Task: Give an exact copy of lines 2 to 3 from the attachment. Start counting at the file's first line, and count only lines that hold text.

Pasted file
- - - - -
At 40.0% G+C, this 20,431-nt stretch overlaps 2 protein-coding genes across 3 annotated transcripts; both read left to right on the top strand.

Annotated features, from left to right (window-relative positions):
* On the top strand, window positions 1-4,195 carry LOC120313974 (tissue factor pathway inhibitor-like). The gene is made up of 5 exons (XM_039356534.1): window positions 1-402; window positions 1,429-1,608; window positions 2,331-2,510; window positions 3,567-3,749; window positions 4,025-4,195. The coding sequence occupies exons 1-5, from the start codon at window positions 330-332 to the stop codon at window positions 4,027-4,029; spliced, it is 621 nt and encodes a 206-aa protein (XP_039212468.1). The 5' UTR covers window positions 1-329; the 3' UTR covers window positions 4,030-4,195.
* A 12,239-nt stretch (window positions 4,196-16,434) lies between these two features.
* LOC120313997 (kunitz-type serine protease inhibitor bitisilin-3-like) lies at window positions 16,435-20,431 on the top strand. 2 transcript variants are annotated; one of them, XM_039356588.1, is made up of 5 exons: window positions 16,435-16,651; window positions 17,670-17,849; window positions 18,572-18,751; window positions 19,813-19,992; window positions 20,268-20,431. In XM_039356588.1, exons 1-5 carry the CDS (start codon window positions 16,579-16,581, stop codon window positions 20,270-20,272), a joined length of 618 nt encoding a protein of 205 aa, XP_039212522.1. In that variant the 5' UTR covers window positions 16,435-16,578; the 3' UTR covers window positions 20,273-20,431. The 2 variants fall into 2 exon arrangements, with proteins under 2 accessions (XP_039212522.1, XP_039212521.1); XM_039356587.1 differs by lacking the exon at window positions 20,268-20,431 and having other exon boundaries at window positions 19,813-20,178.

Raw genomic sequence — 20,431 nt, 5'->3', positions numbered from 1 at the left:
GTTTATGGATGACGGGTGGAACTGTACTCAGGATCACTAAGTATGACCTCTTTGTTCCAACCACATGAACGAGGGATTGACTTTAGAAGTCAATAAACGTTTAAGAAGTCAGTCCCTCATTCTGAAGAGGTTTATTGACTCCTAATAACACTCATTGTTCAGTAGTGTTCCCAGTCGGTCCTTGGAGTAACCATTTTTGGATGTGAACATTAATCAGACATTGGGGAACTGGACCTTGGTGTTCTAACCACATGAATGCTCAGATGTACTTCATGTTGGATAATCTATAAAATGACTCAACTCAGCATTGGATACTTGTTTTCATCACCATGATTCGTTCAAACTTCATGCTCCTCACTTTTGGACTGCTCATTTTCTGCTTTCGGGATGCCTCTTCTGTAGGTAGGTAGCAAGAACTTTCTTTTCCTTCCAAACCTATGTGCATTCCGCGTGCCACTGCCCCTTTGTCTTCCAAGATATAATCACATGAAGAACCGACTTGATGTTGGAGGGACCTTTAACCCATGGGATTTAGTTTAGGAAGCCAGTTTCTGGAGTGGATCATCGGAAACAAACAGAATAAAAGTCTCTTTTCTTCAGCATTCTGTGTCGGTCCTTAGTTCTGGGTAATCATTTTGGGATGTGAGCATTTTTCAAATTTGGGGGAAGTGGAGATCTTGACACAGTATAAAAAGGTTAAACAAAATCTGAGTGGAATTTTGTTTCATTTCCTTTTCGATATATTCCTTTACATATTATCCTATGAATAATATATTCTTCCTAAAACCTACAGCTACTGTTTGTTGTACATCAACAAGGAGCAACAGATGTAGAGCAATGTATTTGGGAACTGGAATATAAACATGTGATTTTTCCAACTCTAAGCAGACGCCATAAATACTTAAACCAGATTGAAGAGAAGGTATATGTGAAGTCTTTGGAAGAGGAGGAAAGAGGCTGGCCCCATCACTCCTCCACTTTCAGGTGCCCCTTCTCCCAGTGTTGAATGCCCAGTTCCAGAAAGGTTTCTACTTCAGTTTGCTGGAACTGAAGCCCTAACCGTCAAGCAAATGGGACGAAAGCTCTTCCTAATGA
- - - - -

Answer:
Annotated features, from left to right (window-relative positions):
* On the top strand, window positions 1-4,195 carry LOC120313974 (tissue factor pathway inhibitor-like). The gene is made up of 5 exons (XM_039356534.1): window positions 1-402; window positions 1,429-1,608; window positions 2,331-2,510; window positions 3,567-3,749; window positions 4,025-4,195. The coding sequence occupies exons 1-5, from the start codon at window positions 330-332 to the stop codon at window positions 4,027-4,029; spliced, it is 621 nt and encodes a 206-aa protein (XP_039212468.1). The 5' UTR covers window positions 1-329; the 3' UTR covers window positions 4,030-4,195.